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Movies & Reviews

   StormCnter  This one may surprise you, as it did me. Who is this man, star of silent screen, talkies, radio, television and possessed of a mellifluous (finally, a chance to use that word ) voice.
   August 12 at 16:17 EST .

   2 people like this.

   Gram77  This will perhaps get me kicked off the movie site but once again it's the nose that has me hooked. It this Errol Flynn?? I know, Gram has lost her marbles.
August 12 at 18:52 EST .

  2 people like this.

   Richdet  "Mellifluous voice" pings my Ronald Colman radar. Among his silent movies was this western co-starring Gary Cooper, which was shown just last month during TCM's tribute to Colman as star of the month.

I doubt they would have cast Colman as a cowboy in a talkie, but that profile shows you why he became a popular leading man in the silents, emerging as a huge star in his first talkie "Bulldog Drummond," where the mellifluous voice made its debut.
August 12 at 22:49 EST .

  2 people like this.

   StormCnter  He does look a bit like Errol Flynn, Gram, but, as Rich guesses, he is Ronald Colman. It is the western garb that makes the photo hard to pin on Colman. I have no idea why the elegant Brit would be acting the cowboy.
August 13 at 05:32 EST .

 1 person like this.

   Gram77  Goodness, I would have never gotten this right! Good for Rich!
August 13 at 09:15 EST .

  2 people like this.

   Richdet  It was noted here just recently that Colman was wounded during World War I. He came to attention in the silents playing soldiers and adventurers, and had good riding skills and did his own stunts. In other words, the Colman of silent movies wasn't the "elegant" Colman we think of. Talkies revealed his remarkable speaking voice, and a new Colman persona followed. If you read memoirs of young actors in the thirties, Colman was a big influence -- they all wanted to sound like him.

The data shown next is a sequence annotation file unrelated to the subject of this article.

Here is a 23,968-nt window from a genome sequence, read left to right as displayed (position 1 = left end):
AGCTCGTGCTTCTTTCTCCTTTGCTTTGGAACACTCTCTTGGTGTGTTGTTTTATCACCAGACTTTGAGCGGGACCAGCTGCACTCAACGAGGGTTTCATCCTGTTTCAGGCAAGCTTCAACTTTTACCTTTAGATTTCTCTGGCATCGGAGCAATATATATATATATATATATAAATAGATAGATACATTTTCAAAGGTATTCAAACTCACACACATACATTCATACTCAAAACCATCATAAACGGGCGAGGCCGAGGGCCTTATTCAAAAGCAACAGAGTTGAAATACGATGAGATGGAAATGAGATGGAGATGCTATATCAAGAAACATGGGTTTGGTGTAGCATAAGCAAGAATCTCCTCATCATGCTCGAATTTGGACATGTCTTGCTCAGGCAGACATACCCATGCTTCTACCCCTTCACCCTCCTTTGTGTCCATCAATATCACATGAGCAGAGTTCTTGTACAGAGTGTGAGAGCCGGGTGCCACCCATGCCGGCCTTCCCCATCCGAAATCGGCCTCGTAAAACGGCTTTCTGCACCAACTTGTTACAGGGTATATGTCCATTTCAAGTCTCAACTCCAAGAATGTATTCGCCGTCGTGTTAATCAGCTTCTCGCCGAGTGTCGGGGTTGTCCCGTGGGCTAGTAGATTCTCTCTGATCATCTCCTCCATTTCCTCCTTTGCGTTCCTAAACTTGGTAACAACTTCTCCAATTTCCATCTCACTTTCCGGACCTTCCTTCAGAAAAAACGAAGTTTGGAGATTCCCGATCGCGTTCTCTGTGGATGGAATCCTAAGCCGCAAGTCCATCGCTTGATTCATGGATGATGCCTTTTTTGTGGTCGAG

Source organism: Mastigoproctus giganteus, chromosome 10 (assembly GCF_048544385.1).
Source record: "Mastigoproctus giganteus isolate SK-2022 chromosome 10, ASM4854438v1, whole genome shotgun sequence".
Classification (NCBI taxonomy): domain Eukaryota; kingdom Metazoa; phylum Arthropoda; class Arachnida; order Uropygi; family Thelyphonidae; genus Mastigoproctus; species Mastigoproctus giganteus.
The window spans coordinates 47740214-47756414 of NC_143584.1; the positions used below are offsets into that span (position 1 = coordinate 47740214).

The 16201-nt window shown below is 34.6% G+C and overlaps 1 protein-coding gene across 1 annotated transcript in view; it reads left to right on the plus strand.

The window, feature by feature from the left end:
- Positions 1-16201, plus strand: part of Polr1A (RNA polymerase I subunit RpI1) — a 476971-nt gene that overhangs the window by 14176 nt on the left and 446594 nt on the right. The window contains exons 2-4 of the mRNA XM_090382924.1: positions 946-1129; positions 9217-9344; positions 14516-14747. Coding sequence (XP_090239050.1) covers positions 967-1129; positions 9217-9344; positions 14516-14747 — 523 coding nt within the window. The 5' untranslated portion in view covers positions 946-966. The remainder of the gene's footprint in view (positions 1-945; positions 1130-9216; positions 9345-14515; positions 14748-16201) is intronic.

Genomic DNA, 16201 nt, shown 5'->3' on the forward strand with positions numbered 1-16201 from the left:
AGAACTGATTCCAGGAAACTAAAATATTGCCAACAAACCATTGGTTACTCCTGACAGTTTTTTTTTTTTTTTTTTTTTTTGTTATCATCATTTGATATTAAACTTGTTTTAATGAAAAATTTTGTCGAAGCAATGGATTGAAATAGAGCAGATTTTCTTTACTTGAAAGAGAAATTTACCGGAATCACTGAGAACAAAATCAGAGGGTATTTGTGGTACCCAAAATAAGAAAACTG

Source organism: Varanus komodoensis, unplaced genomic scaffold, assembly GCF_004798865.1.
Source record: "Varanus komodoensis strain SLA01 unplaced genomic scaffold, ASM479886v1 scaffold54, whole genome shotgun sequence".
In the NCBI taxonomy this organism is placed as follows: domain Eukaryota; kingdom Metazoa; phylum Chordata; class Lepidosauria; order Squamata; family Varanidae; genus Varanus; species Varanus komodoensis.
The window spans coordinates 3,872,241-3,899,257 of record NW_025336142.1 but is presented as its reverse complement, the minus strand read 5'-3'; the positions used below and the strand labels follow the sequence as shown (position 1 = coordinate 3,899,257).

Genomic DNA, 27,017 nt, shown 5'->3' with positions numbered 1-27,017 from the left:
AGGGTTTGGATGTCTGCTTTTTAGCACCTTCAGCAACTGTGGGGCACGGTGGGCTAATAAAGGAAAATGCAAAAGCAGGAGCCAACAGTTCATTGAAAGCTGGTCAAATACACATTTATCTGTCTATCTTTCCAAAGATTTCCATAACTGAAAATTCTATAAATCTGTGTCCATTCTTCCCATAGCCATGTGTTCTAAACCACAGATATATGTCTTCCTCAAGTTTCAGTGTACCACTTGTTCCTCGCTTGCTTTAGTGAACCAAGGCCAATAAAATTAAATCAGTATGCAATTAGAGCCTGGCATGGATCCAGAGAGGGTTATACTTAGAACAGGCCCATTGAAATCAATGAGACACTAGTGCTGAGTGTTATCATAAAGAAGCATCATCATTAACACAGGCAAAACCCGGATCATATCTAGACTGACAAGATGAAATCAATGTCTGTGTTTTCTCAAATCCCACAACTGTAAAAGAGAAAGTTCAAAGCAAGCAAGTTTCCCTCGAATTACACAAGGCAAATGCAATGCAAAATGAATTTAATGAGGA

I checked my TCM guide for July for the title on his western movie -- it was called "The Winning of Barbara Worth," made in 1926, and was a hit movie, and established Gary Cooper. Coop and Colman play romantic rivals for Vilma Banky, a Hungarian beauty often paired with Colman in silent movies and also a favorite leading lady of Valentino.
August 13 at 20:38 EST .

  2 people like this.

   MeiDei  Enjoyed he follow-up info, thanks!
August 13 at 20:58 EST .

  2 people like this.

   StormCnter  "The Halls of Ivy", his radio show (with his wife ) was a favorite of mine. It was later on television for a very short time. RC was President Hall at Ivy College, with his wife, Benita Hume, as President Hall's better half, Victoria. .
August 14 at 05:51 EST .